In most parts of the country right now the weather ranges from somewhat mild to downright cold. In either case, you may not need a North Face but some type of jacket is both a comfort necessity and a style element so why not be fashionable in your outerwear rather than frumpy?
Think about it, your coat makes a major first impression for you and of you. When you enter a room, office, store, airport, or wherever, your coat basically tells others a lot about you. Are you traditional, funky, chic, casual, trendy, or maybe even flirty? What you wear over your clothes will answer that question, and more.
The legendary Diane Von Furstenberg was once asked how to freshen up a boring wardrobe without replacing it in its entirety and she replied, “A statement coat. Try something in a bright color or print to wake up your entire look.”
I’m a big fan of double-breasted wool coats, quilted car coats, barn jackets, trench coats, pea coats and any coat with toggle buttons. Most of these are basic, traditional pieces, especially the trench.
In The Trenches
Trench coats are great light weight choices for those of us in non-frigid areas. Most are warm enough and many are waterproof. They are also timeless.
“A cocoon silhouette or tailored trench that hits at or below the knee works for day or night,” Von Furstenberg told “InStyle” magazine. “It’s such a versatile piece. You might even want to splurge a little on one.”
If you can splurge, think Burberry.
London-based Burberry is credited with creating the first trench more than a century ago. Its original version, known as the Sandringham, is still around today and through the years other versions have been seen everywhere from battlefields to Hollywood.
Back in 1879, Thomas Burberry invented a revolutionary breathable and waterproof fabric called gabardine. Although lampooned in the 1980s, the much-maligned fabric is still the material of choice for trench coats and was a key reason they were given to British officers during WWI. Burberry supplied British troops with half a million of them over four years of battles and the coats returned to the frontlines in 1939 during WWII. America’s Douglas MacArthur was often photographed wearing one, as shown above.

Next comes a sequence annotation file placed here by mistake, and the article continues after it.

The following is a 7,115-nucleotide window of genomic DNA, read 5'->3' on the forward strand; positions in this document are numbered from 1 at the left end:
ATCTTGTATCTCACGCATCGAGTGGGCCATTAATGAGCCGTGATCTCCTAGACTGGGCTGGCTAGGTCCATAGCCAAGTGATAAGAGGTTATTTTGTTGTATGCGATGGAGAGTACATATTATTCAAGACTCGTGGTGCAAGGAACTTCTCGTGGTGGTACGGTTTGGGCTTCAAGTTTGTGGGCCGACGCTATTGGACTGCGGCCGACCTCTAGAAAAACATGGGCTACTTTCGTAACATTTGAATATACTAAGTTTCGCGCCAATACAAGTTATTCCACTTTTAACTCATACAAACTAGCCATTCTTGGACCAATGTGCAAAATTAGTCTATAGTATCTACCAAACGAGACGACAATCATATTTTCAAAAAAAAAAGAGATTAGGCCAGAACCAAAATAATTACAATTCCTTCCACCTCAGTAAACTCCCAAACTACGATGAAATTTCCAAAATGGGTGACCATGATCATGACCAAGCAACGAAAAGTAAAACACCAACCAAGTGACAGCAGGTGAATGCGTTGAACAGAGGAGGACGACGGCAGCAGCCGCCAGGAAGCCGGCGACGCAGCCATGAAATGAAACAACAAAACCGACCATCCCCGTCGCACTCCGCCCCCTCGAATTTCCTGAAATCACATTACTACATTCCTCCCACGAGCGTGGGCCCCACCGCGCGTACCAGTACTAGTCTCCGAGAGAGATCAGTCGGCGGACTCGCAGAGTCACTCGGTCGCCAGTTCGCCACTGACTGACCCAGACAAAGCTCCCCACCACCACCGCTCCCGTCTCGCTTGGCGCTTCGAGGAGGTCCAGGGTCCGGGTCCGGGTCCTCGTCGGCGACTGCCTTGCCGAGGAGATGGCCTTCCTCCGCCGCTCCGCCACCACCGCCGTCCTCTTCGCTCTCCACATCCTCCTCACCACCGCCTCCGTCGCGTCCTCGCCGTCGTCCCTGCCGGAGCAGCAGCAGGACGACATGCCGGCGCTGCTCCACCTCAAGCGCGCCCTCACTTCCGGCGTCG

Practical yes, but they became fashion staples thanks to Marlene Dietrich and Humphrey Bogart in the 1940s and again when Audrey Hepburn and George Peppard donned his and her versions in the final scene of “Breakfast at Tiffany’s.” From screen royalty they achieved real life royalty status when none other than matching Burberry trenches were worn by Prince Charles and Princess Diana in 1983. More recently Kate Middleton sported a stunning white wool Burberry trench in 2011. The version sold out in one day.
So what’s so great about a trench coat? Many of the qualities that protected soldiers make for civilian comfort and durability. Take for instance the collar, which can be “popped” to keep the cold out or kept down for style. Then there’s the “gun flaps” right above the breasts. Originally designed to keep moisture from flowing into the coat after a soldier fired his rifle, today they serve mere civilian in much the same way. Epaulets originally used to display rank insignia today keep your shoulders looking square and sharp while the sleeve’s belted buckles can easily be tightened to keep out the elements. Belts are a trademark as are back vents, which allow for movement and comfort. How you tie the belt is up to you but here’s a little help from “InStyle.”